Film Camp 2021 is less than a week away!
This year’s edition is special as we are collaborating with Echo Park Film Centre, a media arts organization based in California/British Columbia, through which we will incorporate their flagship project, The Sound We See to our Film Camp program. Over this one-week intensive engagement, we will collectively explore the origins of the City Symphony and its contemporary relevance on Treaty 4 lands as participants create a collective 24-hour cinematic celebration of the dynamic environment that is so-called Regina, Saskatchewan.
The Sound We See is a series of 24-hour city symphonies collaboratively shot on 16mm and Super 8 film, with each hour of the day represented as one minute on film. Each film includes a soundtrack created by local musicians especially for the film's premiere.
Working collaboratively, participants will create a 24-hour film in which each hour of the day is condensed into 1 minute of screen time. There will be one roll of B&W 16mm high-contrast film stock allotted for each 2 hours of the film. After each roll of film is developed using eco-friendly processes and telecined to a digital file, the footage will be edited digitally on computers and connected chronologically into the final 24-minute film.
A Global Slow Film Movement Initially developed as part of Echo Park Film Center’s free youth filmmaking program in Los Angeles, The Sound We See uses analog filmmaking techniques and the “City Symphony” genre practiced in the 1920s by Walter Ruttmann and Dziga Vertov as starting points to explore communal creative process and contemporary environments. Discovering and redefining techniques of past avant-garde urban documentarians, 37 teens with little or no prior filmmaking experience worked with 16mm cameras and black and white stock to create a stunning 24-hour cinematic journey with each hour of the day represented as one minute on film. The Sound We See: A Los Angeles City Symphony premiered with a bespoke live score performed by a talented ensemble of local musicians. The project sparked a global “Slow Film” movement with youth and multi-generational communities in Vietnam, India, Canada, Europe, Mexico and Japan creating their own 16mm and Super 8 City Symphonies, not only shooting but processing (using both traditional and eco-friendly chemistry) and editing the film by hand, and presenting public exhibitions of the finished work in non-traditional venues. Each community pushes the process to new directions and discoveries; The Sound We See is an ongoing cinematic conversation on the relevance of handmade film in the 21st century. See the films here.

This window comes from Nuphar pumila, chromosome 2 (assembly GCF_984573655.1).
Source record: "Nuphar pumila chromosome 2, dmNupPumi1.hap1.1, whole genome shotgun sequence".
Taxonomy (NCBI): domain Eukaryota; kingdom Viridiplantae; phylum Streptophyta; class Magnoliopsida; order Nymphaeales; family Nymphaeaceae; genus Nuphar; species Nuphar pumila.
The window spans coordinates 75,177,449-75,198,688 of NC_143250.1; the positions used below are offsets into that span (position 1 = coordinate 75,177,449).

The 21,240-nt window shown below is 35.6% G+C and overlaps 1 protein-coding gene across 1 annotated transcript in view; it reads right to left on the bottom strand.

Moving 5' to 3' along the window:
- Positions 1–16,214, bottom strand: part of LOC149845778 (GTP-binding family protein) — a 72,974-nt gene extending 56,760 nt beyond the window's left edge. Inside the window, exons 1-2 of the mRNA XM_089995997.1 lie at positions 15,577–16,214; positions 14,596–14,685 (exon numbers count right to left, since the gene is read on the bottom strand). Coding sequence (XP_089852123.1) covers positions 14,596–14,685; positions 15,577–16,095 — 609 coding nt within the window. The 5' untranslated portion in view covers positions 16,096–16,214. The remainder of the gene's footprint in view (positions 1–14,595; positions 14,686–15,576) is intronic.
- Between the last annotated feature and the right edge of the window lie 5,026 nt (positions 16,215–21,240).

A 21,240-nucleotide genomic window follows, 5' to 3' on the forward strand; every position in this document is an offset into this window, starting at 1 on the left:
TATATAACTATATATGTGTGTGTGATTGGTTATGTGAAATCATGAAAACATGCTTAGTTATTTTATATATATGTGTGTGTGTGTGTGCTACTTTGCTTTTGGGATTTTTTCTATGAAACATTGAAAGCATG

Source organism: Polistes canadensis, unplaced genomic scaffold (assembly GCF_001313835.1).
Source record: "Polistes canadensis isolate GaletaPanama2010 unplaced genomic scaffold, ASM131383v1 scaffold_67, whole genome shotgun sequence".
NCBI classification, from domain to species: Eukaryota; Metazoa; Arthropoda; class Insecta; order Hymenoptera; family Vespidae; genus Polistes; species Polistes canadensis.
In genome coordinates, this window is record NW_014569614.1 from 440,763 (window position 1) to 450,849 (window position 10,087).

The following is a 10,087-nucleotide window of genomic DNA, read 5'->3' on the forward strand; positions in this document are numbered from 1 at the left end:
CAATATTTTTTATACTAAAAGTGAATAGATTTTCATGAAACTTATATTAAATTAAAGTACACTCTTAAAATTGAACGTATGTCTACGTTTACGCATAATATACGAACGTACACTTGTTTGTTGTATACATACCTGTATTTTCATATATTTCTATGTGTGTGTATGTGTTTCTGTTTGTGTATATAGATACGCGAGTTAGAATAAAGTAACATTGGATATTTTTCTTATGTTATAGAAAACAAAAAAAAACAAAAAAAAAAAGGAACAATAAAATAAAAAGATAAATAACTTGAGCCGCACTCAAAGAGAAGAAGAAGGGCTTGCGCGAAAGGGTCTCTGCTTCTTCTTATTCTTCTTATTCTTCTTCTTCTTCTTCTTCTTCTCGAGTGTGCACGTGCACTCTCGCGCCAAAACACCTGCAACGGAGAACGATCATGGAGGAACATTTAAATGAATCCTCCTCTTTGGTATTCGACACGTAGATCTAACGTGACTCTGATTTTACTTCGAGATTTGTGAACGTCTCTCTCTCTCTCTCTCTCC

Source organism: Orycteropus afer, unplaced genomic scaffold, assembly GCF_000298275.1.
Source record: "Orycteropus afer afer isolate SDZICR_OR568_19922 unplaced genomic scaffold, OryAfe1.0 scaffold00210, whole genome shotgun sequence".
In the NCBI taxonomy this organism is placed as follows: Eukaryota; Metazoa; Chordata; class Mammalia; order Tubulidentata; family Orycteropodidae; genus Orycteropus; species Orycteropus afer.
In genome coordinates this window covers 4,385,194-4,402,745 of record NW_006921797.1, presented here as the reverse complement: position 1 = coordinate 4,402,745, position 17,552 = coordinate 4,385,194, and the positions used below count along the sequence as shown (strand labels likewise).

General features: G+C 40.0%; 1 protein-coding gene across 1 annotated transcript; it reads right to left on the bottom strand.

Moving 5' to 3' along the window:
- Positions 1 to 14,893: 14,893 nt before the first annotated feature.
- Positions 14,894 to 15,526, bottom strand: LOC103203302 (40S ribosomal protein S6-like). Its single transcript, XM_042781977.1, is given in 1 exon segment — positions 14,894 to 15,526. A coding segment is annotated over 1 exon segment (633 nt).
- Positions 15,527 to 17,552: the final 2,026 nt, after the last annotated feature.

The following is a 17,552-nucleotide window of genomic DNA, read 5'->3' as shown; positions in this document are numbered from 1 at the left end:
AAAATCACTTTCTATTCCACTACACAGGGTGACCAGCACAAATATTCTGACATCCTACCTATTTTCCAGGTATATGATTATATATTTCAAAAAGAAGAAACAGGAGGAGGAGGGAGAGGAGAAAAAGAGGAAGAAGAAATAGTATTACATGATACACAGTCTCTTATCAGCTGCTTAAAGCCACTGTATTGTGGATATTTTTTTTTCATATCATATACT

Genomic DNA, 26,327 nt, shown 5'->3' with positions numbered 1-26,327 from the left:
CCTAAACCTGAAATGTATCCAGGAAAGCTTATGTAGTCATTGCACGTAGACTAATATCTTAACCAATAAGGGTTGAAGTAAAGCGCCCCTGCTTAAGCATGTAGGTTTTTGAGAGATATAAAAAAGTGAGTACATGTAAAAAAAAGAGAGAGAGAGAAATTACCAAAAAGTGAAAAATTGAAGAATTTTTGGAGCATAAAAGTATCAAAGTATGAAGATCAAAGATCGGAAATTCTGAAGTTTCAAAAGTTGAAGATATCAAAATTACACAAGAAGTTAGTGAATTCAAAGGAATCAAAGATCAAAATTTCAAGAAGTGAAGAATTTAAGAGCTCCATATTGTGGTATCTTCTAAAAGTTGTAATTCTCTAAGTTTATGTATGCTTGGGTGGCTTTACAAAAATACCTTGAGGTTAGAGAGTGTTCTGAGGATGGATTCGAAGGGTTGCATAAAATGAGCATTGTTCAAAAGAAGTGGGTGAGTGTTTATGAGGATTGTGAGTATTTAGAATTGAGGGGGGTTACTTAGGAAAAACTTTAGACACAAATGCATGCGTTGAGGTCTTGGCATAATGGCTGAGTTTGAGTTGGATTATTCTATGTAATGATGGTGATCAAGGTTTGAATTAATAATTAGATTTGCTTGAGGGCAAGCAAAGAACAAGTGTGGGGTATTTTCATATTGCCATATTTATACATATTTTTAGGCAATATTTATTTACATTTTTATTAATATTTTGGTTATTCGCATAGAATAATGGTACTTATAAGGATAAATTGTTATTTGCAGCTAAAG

Paolo Davanzo and Lisa Marr, Echo Park Film Centre
On Saturday August 28th students will get an opportunity to share their projects with friends and families at an outdoor screening as part of Nuit Blanche Regina 2021. This is an annual after-dark arts festival in the warehouse district, and as part of Film Camp 2021, the Filmpool will project the camper’s finished video at this event! The screening will start around 8:00 PM on the corner of Dewdney Avenue and Rose Street and is free for all to attend and open to the public. There will be musical accompaniment and the film will play on a loop until the event concludes around midnight. Those who attend are encouraged to explore the other exhibits afterwards. To see a map of the other artists/installations, click here! More details will be sent out regarding the screening closer to the end of camp week.
A big thank you to our sponsors and partners for making this years Film Camp possible!